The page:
Shared Hope International, an organization dedicated to the fight against sex trafficking, released its third annual "Report Card" for the 50 states regarding legislation on minor sex trafficking – part of the Protected Innocence Challenge – and while a few states are still failing, each has shown marked improvement.
"This year, we only have six states that have an F, while last year 26 states were failing," Taryn Offenbacher, communications director for Shared Hope, told The Christian Post in an interview on Wednesday. For the first time, three states have actually scored an "A" on their list. "Tennessee, Louisiana, and Washington all have legislators who have been working very actively in 2013," Offenbacher explained.
The communications director shed light on the six major criteria Shared Hope uses to judge states on sex trafficking. First of all, states must have laws specifically against it, criminalizing the selling of minors for sex and having specific punishments for those who enslave and sell people, those who buy them, and those who facilitate the industry. Offenbacher specifically insisted that traffickers should be required to file as sex offenders and that their "financial penalty should match their property ownership."
But laws must also acknowledge that the girls trafficked are not prostitutes – they must be protected from legal prosecution and "should never have a criminal record" for being victimized, Offenbacher added. Finally, "you can have wonderful strong laws for child victims, but if you don't have law enforcement who are able to enforce them, to recognize trafficking, and to provide evidence to a prosecutor," they do no good.
"These things have to be organic and they have to be grassroots," Samantha Vardaman, senior director of Shared Hope, explained, emphasizing the local nature of the fight against human sex trafficking. "Shared Hope is able to come alongside these grassroots efforts to inject the research and the resources and the national level expertise to push the effort forward."
Vardaman presented a brief story behind the three "A" States, the three worst states, and two greatly improved states.
Tennessee, A Score: 93.5
Before Tennessee Legislators started passing laws, "they tasked the Tennessee Bureau of Investigators to do a study of the sex trafficking," Vardaman explained. Immediately after releasing that study in 2012, they passed numerous bills. Shared Hope's ambassador on the ground, Ryan Dalton, "singlehandedly gathered a coalition."
Louisiana, A Score: 93
According to Vardaman, Shared Hope became involved in Louisiana in 2006, implementing a project with the Department of Justice. In 2010, they passed "a large bill specifically identifying that prostitution when it involves a minor is not prostitution, but trafficking."
Washington, A Score: 92.5
"Washington State has really been at the forefront of this issue from very early on," Vardaman explained. Since Linda Smith, Shared Hope's founder and president, is a former state legislator in Washington, "we were really able to work closely with a number of legislators who trusted us," the senior director said. She also appreciated Attorney General Rob McKenna, who introduced the issue to the National Association of Attorneys General.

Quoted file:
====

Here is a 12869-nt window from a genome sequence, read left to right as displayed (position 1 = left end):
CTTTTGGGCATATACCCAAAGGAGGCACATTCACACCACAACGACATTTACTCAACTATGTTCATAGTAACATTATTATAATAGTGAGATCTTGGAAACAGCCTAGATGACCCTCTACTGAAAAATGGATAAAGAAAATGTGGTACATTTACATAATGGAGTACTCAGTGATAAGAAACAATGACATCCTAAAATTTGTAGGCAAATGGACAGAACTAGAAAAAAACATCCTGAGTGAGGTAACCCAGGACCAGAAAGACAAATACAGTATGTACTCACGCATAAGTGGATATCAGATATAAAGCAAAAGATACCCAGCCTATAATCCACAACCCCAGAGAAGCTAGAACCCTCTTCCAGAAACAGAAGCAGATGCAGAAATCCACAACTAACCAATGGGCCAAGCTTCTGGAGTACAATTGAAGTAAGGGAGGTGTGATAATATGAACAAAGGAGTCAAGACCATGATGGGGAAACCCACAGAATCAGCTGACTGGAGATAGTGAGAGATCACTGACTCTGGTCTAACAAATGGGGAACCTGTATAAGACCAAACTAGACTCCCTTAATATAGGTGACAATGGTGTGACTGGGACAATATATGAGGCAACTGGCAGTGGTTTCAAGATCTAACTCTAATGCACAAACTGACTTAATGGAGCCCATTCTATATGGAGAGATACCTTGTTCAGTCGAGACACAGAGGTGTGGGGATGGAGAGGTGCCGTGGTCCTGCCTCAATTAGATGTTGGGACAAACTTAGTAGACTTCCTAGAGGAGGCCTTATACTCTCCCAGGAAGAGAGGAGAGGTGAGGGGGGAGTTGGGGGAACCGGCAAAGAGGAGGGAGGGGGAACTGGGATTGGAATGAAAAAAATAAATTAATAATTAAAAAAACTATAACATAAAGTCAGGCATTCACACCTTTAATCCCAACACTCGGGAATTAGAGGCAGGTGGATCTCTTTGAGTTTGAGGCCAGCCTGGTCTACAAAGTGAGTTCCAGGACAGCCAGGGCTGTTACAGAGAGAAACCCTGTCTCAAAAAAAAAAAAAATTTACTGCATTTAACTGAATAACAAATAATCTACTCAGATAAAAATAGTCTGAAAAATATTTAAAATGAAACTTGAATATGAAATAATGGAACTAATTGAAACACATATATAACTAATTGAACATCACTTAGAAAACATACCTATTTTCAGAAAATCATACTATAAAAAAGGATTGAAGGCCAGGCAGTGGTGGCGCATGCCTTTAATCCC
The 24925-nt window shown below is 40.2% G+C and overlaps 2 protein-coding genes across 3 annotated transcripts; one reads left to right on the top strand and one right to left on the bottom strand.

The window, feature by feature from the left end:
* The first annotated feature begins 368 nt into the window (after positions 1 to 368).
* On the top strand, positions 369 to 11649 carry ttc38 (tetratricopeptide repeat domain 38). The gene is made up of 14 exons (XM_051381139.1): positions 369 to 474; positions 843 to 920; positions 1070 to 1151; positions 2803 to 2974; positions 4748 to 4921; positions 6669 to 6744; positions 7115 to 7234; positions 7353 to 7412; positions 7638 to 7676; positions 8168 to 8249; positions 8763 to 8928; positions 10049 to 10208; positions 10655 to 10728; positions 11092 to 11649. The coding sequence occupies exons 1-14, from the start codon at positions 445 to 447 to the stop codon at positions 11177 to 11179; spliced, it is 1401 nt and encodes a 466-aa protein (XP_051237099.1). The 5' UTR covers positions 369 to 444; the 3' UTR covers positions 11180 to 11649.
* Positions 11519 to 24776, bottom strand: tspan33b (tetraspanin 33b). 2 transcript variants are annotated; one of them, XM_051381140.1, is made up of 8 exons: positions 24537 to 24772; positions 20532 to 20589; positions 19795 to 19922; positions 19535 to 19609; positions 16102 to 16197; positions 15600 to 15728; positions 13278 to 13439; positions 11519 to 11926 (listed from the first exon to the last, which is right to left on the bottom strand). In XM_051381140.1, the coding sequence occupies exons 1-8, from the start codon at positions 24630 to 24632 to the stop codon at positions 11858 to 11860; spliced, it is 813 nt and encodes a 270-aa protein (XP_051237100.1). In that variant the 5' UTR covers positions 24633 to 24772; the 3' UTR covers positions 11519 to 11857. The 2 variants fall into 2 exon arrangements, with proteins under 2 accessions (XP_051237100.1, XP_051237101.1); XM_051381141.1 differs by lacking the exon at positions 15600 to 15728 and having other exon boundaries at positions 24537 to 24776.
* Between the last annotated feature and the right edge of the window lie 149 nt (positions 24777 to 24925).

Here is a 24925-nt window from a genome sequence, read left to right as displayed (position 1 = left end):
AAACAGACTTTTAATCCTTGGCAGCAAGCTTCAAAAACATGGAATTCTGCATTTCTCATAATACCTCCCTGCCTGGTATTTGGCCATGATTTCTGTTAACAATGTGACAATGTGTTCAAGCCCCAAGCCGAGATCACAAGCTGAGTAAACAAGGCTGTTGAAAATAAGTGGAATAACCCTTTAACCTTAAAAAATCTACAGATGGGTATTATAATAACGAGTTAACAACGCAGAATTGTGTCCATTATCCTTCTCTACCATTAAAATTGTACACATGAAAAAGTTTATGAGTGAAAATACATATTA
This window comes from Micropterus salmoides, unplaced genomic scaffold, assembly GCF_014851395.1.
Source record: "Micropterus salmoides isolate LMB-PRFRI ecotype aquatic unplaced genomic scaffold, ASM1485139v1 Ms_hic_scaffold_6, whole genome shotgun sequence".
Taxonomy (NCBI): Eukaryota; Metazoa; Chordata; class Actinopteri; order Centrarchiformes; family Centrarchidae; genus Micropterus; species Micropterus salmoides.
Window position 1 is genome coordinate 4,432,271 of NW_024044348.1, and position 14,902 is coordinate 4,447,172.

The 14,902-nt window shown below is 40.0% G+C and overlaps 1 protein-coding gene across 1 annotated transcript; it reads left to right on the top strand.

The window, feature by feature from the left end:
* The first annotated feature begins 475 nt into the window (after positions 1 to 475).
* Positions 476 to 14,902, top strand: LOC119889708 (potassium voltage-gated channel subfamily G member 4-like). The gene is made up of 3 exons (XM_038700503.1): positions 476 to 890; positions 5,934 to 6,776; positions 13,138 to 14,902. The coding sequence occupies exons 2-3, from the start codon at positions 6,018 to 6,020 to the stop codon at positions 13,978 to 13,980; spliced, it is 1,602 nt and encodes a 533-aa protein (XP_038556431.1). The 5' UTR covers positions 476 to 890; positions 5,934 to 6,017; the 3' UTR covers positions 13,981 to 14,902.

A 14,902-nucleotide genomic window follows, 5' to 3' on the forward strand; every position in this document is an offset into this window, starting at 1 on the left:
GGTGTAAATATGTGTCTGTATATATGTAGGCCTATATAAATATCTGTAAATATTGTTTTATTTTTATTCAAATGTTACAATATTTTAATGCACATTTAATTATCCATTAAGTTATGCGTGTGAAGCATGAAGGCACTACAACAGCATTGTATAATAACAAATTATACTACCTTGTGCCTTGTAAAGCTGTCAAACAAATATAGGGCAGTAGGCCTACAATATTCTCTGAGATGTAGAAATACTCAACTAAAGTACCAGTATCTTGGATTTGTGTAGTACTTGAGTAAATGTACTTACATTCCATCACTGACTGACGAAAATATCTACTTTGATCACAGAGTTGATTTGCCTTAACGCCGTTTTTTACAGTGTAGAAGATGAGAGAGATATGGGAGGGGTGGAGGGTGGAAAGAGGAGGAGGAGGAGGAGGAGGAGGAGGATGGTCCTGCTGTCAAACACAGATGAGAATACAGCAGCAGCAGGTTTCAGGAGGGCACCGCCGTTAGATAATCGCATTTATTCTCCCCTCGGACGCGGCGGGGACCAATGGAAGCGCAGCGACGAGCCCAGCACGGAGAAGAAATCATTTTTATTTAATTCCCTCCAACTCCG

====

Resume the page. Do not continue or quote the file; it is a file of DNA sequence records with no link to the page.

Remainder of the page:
Maine, F Score: 54
Maine, Vardaman's home state, "did pass an important bill in the 2013 session," and "the F grade shouldn't diminish that," the senior director acknowledged. Nevertheless, she insisted that "you can't just fix one law because when you do, you disconnect it from the entire fabric of laws." Shared Hope intends "to help them to address the related components," Vardaman said.
Michigan, F Score: 53
"The Attorney General in Michigan is very good on this issue," the senior director noted. In order to be thorough, Michigan has also undertaken a careful study to craft a complex reform. "We expect to see significant grade changes in Michigan for sure next year," Vardaman predicted.
California, F Score: 50
California, like Maine, passed an important law, but "they left a lot on the cutting room floor in the process." In particular, Vardaman said, they didn't understand the demand component. "We believe at Shared Hope that if there were no buyer, then there'd be no seller, and there'd be no victim." Nevertheless, she ground to hope that California will address this issue soon.
Most Improved: Wyoming, C up 38 Points from 32.5 to 70.5
"In 2011, when we were releasing our first Protected Innocence report card, we had an opportunity to meet the new Attorney General of Wyoming," Vardaman recalled. She mentioned his request for Shared Hope to wait – "I intend to work on this." Although Wyoming received a negative score at first, the Attorney General has proved true to his word, and the state passed a very comprehensive bill this year.
Vardaman also praised efforts in Oregon on the demand side and Massachusetts as another great improvement. "We worked hard in Oregon to make sure that they made the crime of buying sex with a minor a felony crime as opposed to a misdemeanor," she explained. Oregon rose 21.5 points from a D to a B. Massachusetts passed a sweeping bill in 2012, going from an F to a C, and kept efforts up this year rising up to a B.